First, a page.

Fig. 4

Measurement of transepithelial resistance (TER) in ‘mixed’ and ‘separate’ co-cultures of endometrial epithelial cells (EEC) and peripheral blood leukocytes (PBL). (a) TER measurement of ‘mixed’ co-culture showing increased TER in EEC/PBL co-culture (**p<0.01) compared to EEC alone (n=8); (b) TER measurement of ‘separate’ co-culture showing no significant differences between EEC alone and EEC/PBL co-culture (n=8).

To test whether the effect of PBL on EEC could be mediated by leukocyte-released factors such as cytokines, PBL were co-cultured with EEC but separated by a permeable membrane to allow free flow of cytokines but avoid cell–cell contact between the two types of cells. The results showed that there was no significant TER change in the co-culture (222.99±31.97Ω cm2) compared to EEC cultured alone (202.73±47.2Ω cm2) (Fig. 4b).

4 Discussion

The present study explored the possibility of establishing an in vitro mouse co-culture model between endometrial epithelial cells (EEC) and immune cells of different sources. We made an effort to examine T-cell characteristics of the immune cells since they are thought to play a major role in local cellular immune response (Kelly et al., 2000; Robertson, 2000; Quayle, 2002; Johansson and Lycke, 2003; Kelly, 2003). The choice of IEL for the co-culture would have been ideal since they reside at the site of the endometrium, but it was experimentally impractical since only a very low number of IEL reside in the endometrial epithelium and to collect a significant amount of IEL for the co-culture would require an unreasonably large number of animals. Although the immune cells in the thymus and spleen were abundant, the thymus contains a large number of undeveloped T-cells and the spleen mainly possesses antibody-producing B-cells but not T-cells as shown by our flow cytometry results. The peripheral blood contains a large variety of circulating and maturing immune cells, with the majority of which exhibits T-cell characteristics shown by the flow cytometry results. During inflammation, recruitment of immune cells to the site of infection was also from the bloodstream. Therefore, the choice of PBL appeared to be suitable to mimic the endometrium environment for the future study of endometrial epithelial cell and immune cell interaction upon bacterial infections.

We based our current study on the ratios of immune cells to epithelial cells in the vagina of a rat, as reported by another study. The other study suggested that there was 1 immune cell per 100 epithelial cells (1:100) in the vagina of a rat under homeostasis, but this ratio quickly changes to 10 immune cells per 100 epithelial cells during bacterial infections (1:10) in the vagina (Sawicki et al., 1988). Based on this information, the EEC and PBL seeding ratio was determined to be 1:3 (PBL:EEC) during the initial cell culture, taking into account that EEC, but not PBL, will proliferate after 4days to give a final ratio of approximately 1:10. We observed that a very small number of immune cells were also isolated along with the epithelial cells during cell preparation, and this low number of immune cells did not affect any changes in the TER of the epithelial monolayers. This suggested that the ratio of immune cells used in the co-culture system was in fact very important as large numbers of localized immune cells can trigger a response similar to inflammation.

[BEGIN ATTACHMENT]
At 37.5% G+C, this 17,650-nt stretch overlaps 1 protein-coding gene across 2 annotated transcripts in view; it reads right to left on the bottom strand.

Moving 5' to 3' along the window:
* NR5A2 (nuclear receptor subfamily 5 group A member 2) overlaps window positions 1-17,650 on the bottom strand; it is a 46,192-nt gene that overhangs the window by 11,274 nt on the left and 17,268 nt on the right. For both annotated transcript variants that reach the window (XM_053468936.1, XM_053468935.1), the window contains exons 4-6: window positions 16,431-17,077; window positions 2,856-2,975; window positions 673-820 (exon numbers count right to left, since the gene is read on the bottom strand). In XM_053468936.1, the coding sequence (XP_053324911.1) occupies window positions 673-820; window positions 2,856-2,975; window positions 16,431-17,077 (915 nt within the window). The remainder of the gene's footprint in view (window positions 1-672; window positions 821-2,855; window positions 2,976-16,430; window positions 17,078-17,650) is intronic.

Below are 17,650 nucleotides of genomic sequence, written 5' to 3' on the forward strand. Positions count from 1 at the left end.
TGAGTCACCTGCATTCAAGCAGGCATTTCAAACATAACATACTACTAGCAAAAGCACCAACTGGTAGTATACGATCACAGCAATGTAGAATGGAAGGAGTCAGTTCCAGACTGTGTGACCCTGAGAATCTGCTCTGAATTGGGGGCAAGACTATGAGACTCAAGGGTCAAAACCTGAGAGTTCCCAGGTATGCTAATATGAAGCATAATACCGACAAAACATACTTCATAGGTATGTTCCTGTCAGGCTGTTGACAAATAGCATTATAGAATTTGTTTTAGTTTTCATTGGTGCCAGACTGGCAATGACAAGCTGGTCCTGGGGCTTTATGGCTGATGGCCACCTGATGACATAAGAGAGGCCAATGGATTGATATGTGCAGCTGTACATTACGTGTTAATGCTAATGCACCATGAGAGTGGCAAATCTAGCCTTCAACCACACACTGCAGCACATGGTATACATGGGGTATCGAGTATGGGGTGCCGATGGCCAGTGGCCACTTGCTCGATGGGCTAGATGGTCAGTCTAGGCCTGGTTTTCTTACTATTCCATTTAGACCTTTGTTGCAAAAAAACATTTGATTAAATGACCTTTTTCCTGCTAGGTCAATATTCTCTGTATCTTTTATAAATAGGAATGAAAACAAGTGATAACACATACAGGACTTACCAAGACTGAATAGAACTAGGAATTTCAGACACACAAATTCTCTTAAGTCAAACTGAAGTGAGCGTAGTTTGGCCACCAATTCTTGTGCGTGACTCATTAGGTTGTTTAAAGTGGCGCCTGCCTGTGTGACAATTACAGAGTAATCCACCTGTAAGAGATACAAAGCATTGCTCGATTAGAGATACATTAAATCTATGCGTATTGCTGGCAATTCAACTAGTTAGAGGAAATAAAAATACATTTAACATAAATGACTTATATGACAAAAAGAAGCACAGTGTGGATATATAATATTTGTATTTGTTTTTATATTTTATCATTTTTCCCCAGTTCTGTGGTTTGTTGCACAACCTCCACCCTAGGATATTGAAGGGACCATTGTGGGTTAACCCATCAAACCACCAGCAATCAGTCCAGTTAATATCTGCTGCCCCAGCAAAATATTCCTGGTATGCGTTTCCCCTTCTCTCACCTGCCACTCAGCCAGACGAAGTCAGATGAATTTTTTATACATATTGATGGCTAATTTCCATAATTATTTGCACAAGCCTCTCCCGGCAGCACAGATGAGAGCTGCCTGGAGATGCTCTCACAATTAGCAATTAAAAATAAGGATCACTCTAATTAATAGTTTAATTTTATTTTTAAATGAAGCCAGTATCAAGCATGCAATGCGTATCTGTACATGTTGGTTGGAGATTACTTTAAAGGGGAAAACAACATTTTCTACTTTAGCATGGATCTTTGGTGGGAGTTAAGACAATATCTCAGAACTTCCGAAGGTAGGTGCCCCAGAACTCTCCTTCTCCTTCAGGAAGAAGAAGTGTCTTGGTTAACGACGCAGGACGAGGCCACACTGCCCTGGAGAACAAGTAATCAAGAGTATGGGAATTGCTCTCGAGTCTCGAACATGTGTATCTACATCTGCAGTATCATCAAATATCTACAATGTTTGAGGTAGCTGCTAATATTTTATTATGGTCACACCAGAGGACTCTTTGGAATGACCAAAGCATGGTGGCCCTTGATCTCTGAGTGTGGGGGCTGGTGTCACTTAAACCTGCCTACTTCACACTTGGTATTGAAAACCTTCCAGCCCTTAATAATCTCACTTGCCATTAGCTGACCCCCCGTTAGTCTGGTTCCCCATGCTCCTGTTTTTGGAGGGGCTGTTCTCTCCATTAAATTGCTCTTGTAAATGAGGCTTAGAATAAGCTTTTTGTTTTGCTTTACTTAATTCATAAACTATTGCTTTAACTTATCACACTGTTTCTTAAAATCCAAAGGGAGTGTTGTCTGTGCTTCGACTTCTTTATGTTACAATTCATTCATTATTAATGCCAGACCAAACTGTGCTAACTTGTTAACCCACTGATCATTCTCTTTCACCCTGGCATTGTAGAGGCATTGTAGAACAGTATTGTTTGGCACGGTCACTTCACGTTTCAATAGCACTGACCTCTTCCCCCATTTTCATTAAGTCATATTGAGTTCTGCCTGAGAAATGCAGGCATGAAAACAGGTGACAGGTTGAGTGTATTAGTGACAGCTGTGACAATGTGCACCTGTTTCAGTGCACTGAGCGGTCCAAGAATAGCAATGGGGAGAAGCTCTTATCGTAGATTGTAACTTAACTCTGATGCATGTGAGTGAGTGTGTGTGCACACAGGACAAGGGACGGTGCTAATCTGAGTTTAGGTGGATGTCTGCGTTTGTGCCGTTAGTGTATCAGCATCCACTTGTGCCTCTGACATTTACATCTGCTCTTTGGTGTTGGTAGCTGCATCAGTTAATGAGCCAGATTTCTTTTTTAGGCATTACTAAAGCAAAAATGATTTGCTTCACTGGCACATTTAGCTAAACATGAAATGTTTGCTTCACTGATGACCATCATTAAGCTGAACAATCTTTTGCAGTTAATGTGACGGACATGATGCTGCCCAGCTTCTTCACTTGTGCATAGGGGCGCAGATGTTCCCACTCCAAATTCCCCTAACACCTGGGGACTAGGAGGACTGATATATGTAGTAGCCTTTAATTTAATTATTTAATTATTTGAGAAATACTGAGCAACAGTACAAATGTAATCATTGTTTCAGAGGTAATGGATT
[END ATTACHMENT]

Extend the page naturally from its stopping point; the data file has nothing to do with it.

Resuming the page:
It is interesting to note that cell–cell contact plays a critical role in the interaction between endometrial epithelial cells and PBL since the effect of PBL on epithelial barrier function was diminished when they were co-cultured but separated by permeable support avoiding cell–cell contact. The effect of co-culture on leukocyte survival was also noted, which is likely to be mediated by cell–cell contact since we have previously observed that the co-culture effect on immune cell survival was greatly diminished when immune cells were co-cultured without cell–cell contact with intestinal epithelial cells (Xu et al., unpublished data). The present findings are consistent with the notion that cell–cell contact represents an important cross-talk mechanism between epithelial cells and immune cells, which is vital for immune cell survival and epithelial barrier function as demonstrated in the present study, as well as for cytokine release upon bacterial infection as demonstrated previously in the co-culture of intestinal epithelial cells and Peyer's patch lymphocytes challenged by Shigella lipopolysaccharide (LPS) (Chen et al., 2004).

In summary, the present study has established an in vitro co-culture model and demonstrated that endometrial epithelial-immune cell–cell contact is important in enhancing immune cell survival and epithelial protective barrier function. This co-culture model may enable future investigation of detailed cross-talk mechanisms between endometrial cells and immune cells upon a wide range of bacterial infections including Chlamydia trachomatis.


This work was supported by the Strategic Program of The Chinese University of Hong Kong.


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Received 25 November 2005/26 June 2006; accepted 19 July 2006


ISSN Print: 1065-6995
ISSN Electronic: 1095-8355